The Book of Matthew

Tuesday: An Impossible Standard

Matthew 7:12 In this week’s lessons, we learn that the Golden Rule is impossible to keep in and of ourselves, but by the grace of God in Christ, as the Holy Spirit works in us, we can increasingly do unto others as we would have them do unto us.
Theme
An Impossible Standard

Now it is clear above all else that to express the Rule in a positive form is to make it extremely more difficult. In fact, it makes it impossible for normal human beings to keep.

It has always been possible for men to keep the negative side of this saying. In its negative form the Rule is a legal principle, and the law always has self as center. Thus, it is possible for a man to discipline himself so that he does not hurt others, primarily because he does not want them to hurt him. He can stop at stop signs, pay his bills, obey the law, and many other things. To give a timely example, a man can avoid overt acts of prejudice because he does not want to alienate another person and possibly so thereby suffer retaliation from him. He wants to keep peace, but he wants to do so primarily so that he will be able to keep on with the work of satisfying his own selfish needs and desires. Actually, as C. S. Lewis notes in Mere Christianity, he is much like the honest man paying his taxes. He pays them all right, but he hopes that there will be enough left over for him to live on. And this is true because he is actually taking his old, natural self as the starting point.

On the other hand, if a man is trying to keep the positive form of this saying, it becomes evident early that this is precisely what he cannot do. And he cannot do it precisely because he is taking himself as the starting point. The law tells us what we must not do. The saying of the Lord Jesus Christ tells us what we ought to do. But a man can do what Jesus says only if his mind is entirely off himself and fixed at all moments on the needs, cares, loves, joys, hopes, and dreams of other people. In this expression, Jesus is therefore actually outlining the true nature of morality. He is asking us to see that the way to heaven is either by supplying an inward perfection equal to God’s own love, grace and holiness, which no one can do, or else by turning from the demands of the law entirely in order to receive a new life from God which alone is capable of doing the things that God requires.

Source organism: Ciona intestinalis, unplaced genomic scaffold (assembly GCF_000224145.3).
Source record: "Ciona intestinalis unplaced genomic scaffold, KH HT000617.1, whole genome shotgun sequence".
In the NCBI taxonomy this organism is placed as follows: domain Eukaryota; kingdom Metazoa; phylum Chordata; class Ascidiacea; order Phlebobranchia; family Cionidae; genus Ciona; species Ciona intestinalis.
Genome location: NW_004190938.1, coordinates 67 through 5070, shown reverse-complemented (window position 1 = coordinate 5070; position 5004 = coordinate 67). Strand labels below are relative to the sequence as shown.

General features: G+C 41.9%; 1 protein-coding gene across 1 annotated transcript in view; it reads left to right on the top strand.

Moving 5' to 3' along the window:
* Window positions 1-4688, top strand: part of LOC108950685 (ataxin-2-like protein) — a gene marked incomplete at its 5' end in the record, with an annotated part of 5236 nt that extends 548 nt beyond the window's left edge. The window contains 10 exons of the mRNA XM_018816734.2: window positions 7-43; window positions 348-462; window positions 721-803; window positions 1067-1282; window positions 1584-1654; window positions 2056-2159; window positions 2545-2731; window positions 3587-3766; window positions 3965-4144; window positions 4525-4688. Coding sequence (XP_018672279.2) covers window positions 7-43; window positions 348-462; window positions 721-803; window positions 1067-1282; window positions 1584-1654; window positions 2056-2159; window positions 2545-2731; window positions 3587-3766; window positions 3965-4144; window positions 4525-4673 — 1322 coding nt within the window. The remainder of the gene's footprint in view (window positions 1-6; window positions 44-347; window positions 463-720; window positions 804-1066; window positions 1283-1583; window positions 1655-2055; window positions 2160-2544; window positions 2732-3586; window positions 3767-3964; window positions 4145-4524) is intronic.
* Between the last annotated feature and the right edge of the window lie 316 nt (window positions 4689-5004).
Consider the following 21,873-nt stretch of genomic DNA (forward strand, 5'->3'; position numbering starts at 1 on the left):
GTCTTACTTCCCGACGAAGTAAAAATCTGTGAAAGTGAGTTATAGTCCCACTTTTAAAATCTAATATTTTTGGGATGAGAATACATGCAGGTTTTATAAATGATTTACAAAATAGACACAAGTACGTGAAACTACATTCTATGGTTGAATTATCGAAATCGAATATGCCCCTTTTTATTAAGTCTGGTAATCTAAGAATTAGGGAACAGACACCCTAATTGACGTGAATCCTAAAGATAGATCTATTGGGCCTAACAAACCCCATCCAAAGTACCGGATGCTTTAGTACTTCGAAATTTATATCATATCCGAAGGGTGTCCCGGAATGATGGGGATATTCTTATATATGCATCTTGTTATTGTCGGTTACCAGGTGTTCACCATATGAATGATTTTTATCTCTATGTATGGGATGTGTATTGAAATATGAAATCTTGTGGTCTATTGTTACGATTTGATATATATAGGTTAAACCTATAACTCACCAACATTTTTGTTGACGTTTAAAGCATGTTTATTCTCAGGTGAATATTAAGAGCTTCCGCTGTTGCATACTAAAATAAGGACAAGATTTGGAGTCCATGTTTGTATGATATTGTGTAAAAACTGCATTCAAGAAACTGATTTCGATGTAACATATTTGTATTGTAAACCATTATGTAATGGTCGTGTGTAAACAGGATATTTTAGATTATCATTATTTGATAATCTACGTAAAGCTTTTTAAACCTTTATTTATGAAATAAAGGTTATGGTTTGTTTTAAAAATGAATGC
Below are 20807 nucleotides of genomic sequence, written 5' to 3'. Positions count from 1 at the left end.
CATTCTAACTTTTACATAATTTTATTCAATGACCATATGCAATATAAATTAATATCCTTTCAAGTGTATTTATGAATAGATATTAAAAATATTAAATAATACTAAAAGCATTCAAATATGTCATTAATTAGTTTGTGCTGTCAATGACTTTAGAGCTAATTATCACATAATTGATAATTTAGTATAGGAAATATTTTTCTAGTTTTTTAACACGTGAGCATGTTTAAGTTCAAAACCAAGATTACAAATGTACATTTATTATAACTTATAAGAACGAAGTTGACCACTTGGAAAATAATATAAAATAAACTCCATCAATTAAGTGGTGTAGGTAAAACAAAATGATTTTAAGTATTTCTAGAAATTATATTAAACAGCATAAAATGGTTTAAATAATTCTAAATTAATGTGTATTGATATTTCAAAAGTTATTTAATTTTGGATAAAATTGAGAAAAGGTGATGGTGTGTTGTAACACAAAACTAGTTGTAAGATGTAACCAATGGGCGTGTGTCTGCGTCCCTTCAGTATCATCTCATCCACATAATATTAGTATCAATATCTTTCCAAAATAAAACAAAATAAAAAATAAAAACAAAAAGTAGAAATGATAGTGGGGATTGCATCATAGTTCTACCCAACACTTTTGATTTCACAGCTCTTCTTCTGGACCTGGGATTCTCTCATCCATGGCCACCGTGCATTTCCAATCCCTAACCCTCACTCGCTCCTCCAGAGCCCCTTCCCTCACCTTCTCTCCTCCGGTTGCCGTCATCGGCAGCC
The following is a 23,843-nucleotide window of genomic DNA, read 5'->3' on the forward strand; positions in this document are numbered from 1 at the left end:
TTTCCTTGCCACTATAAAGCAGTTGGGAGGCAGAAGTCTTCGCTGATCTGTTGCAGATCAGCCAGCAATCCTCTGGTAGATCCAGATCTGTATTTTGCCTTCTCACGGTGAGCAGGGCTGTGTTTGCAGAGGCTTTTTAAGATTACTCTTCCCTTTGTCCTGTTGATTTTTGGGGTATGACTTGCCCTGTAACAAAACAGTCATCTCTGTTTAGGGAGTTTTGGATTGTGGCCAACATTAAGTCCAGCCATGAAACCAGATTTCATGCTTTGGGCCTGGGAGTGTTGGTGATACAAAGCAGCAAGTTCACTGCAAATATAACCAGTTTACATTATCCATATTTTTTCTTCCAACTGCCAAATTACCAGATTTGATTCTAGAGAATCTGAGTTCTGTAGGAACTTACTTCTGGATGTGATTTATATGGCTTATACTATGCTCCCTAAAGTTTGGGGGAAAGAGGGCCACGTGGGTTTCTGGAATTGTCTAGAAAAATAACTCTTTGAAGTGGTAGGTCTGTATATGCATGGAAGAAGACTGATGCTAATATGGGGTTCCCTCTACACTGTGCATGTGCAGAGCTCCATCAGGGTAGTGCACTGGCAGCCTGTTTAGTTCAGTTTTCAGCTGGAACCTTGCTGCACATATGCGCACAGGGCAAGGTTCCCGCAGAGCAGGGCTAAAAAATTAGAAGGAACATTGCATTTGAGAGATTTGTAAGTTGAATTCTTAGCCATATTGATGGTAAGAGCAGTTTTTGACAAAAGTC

At this point, then, we have actually reached the first great statement of the solution to the problem of human morality. But before we pursue it, it is necessary to see that the major effect that the Golden Rule was intended to have on human goodness was to condemn it. It wipes it out. By this standard, all natural human goodness is condemned, and being weighed in the balances, is found wanting.

Perhaps we can see this most clearly if we substitute a very good British expression for the word “rule.” The rule as we have it in the phrase “the Golden Rule, “is a ruler, a twelve-inch measuring stick. But in England a ruler is called a straightedge. If this expression is transferred over to the phrase “the Golden Rule” so that it becomes “the Golden Straightedge,” we could accurately say that Matthew 7:12 is God’s straightedge by which a man may know how crooked morally he really is.

Study Questions
  1. Explain why it is possible to keep the negative side of the Golden Rule, but much harder to keep the positive side of it.
  2. How does the British term “straightedge” help us in our understanding of what Jesus is teaching in our text?
Application

Reflection: How might you sometimes succeed with regard to the negative side of the Golden Rule, but fail in practicing the positive side?

For Further Study: Download for free and listen to Donald Barnhouse’s message, “Bearing with Others.” (Discount will be applied at checkout.)

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